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Lemon Ironbark

Lemon Ironbark

Lemon Ironbark  (Eucalyptus staigeriana)

Most members of the eucalyptus family have scented aromatic oils in their tissues. Some of these are toxic, protecting the trees from herbivores. But there are also many that enjoy a role in the kitchen.

One of these is the Lemon ironbark  (Eucalyptus staigeriana). It is native to  the Palmer River region of Far north Queensland. The Palmer River area is a fairly dry forest, not the rainforest such as you find farther east around the Daintree. 

Lemon ironbark is a small tree up to 7 m tall. It prefers sunny locations and well-drained soil and is tolerant of drought and of poor soil conditions. It can withstand a light frost but doesn't really like a hard freeze and seems to grow reasonably well as far south as northern NSW.

The leaves of lemon ironbark contain essential oils have a lemony scent.  It is quite a different lemon to a Lemon Myrtle or a Lemon Tea, although it is quite 'citrusy' with a little rosemary. The high oil content of about 3 percent also means it will hold an aroma for you that will fill a room.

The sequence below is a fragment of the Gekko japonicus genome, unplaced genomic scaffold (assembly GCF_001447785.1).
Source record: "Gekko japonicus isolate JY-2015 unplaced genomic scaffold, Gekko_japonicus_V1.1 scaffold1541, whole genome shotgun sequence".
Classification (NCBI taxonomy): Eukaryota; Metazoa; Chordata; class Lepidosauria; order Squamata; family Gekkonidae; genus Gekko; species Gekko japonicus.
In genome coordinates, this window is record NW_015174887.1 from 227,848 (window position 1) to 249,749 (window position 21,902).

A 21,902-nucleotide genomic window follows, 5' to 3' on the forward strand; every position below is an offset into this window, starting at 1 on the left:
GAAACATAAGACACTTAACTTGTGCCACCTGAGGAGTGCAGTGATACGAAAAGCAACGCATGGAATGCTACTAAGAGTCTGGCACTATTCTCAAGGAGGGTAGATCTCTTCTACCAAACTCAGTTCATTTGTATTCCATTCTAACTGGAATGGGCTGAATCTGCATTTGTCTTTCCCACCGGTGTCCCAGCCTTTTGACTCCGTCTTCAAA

Lemon Ironbark is a popular Australian bush tucker ingredient in both sweet and savoury dishes. You can use it in the kitchen as a flavouring ingredient in soups, sauces, casseroles, vegetable dishes, etc.  Pick the young leaves and use them like bay leaves, mixing them in with the food as it is cooking, allowing the leaves to work their magic on the food. Remove them and toss them into the compost bin before you serve the meal.

The oils in the leaves have a range of personal care uses as well. Extracts can be used in perfume, aromatherapy and anti-bacterial agents. It is excellent for removing smells from a room, waking you up and relaxing you in a burner.

Just one of these trees can provide you with all the leaves you can use, as well as some to share with the neighbours. 

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